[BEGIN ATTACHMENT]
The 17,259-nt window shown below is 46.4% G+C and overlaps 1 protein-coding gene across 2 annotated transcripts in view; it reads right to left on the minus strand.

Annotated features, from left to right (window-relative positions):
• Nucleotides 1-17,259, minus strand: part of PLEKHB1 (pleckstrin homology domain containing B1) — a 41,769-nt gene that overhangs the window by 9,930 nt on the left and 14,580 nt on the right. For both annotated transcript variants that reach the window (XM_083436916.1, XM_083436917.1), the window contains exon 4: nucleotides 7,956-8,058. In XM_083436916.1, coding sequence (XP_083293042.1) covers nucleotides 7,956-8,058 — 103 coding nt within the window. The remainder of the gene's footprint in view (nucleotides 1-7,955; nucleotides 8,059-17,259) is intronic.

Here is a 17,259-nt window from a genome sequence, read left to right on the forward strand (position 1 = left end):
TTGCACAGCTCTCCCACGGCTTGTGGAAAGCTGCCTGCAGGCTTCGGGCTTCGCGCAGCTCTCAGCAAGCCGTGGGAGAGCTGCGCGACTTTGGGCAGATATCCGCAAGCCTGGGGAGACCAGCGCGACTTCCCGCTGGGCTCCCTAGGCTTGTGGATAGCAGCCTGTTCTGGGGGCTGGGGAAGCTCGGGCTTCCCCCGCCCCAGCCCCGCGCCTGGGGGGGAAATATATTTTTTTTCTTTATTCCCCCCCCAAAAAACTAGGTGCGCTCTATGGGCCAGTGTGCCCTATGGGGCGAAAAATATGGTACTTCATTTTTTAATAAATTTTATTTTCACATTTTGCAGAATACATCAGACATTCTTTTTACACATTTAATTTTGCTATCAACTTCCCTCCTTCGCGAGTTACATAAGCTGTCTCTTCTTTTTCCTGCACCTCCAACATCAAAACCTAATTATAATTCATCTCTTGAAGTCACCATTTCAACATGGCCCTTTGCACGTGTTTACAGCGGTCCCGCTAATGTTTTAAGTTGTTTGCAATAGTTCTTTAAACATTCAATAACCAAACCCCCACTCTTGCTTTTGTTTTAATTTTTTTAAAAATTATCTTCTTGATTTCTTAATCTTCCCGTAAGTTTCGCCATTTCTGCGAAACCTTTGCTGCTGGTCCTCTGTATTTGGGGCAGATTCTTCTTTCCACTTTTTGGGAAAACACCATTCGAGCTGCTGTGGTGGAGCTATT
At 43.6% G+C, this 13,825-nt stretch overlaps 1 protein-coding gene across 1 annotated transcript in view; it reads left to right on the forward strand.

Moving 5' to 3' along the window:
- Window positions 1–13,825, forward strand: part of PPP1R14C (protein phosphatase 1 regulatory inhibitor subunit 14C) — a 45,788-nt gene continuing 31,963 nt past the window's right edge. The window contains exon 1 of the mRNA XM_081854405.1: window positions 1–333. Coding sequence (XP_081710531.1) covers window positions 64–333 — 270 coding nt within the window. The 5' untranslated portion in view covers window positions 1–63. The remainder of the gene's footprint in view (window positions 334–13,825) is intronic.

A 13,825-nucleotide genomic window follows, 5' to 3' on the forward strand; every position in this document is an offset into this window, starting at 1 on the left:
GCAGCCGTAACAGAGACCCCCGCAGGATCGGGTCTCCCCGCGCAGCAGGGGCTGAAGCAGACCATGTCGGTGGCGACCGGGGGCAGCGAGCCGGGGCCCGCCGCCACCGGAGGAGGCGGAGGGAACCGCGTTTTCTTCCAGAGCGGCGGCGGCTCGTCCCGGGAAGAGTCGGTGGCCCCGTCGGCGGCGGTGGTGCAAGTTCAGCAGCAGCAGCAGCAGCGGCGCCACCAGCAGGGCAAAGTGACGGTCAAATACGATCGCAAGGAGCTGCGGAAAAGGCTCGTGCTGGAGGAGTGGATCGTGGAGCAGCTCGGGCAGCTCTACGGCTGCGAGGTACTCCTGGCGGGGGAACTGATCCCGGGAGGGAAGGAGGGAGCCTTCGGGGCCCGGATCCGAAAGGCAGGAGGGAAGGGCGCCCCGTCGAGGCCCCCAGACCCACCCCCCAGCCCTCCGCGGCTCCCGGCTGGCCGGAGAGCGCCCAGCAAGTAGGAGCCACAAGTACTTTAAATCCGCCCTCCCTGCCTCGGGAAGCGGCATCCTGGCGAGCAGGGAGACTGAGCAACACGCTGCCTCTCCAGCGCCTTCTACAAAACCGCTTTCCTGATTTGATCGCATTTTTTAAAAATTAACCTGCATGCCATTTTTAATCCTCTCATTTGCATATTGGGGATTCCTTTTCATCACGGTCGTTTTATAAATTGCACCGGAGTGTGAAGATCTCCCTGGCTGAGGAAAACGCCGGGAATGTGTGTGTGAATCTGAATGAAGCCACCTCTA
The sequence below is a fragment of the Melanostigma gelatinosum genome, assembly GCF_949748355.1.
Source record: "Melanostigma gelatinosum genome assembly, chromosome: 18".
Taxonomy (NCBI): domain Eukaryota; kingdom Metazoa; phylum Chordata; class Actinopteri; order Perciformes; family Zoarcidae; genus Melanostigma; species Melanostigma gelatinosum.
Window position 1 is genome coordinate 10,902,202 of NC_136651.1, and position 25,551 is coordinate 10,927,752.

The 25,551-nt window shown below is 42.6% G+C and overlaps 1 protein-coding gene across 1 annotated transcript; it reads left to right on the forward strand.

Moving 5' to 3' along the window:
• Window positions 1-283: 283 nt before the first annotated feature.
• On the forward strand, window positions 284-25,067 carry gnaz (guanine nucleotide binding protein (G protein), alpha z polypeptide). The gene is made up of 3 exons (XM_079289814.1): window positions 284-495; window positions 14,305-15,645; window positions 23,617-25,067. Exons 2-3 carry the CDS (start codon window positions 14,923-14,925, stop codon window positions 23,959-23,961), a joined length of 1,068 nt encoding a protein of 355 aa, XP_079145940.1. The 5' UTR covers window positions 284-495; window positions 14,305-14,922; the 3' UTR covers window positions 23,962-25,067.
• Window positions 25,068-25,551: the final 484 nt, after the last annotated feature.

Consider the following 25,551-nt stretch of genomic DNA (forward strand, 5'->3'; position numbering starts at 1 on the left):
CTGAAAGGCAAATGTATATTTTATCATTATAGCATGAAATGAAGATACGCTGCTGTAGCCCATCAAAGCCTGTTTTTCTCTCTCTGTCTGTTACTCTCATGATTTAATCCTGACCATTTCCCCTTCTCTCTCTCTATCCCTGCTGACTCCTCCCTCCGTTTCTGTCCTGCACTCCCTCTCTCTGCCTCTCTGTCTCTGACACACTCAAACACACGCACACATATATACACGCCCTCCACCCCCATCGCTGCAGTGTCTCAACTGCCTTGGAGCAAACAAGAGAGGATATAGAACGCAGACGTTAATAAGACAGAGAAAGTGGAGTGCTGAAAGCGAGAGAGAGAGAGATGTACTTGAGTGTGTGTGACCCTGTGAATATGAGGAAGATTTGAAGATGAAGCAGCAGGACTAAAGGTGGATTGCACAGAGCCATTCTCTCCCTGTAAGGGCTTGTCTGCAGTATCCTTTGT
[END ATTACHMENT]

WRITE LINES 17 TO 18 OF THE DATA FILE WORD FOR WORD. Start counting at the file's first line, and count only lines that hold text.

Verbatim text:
• Window positions 1-283: 283 nt before the first annotated feature.
• On the forward strand, window positions 284-25,067 carry gnaz (guanine nucleotide binding protein (G protein), alpha z polypeptide). The gene is made up of 3 exons (XM_079289814.1): window positions 284-495; window positions 14,305-15,645; window positions 23,617-25,067. Exons 2-3 carry the CDS (start codon window positions 14,923-14,925, stop codon window positions 23,959-23,961), a joined length of 1,068 nt encoding a protein of 355 aa, XP_079145940.1. The 5' UTR covers window positions 284-495; window positions 14,305-14,922; the 3' UTR covers window positions 23,962-25,067.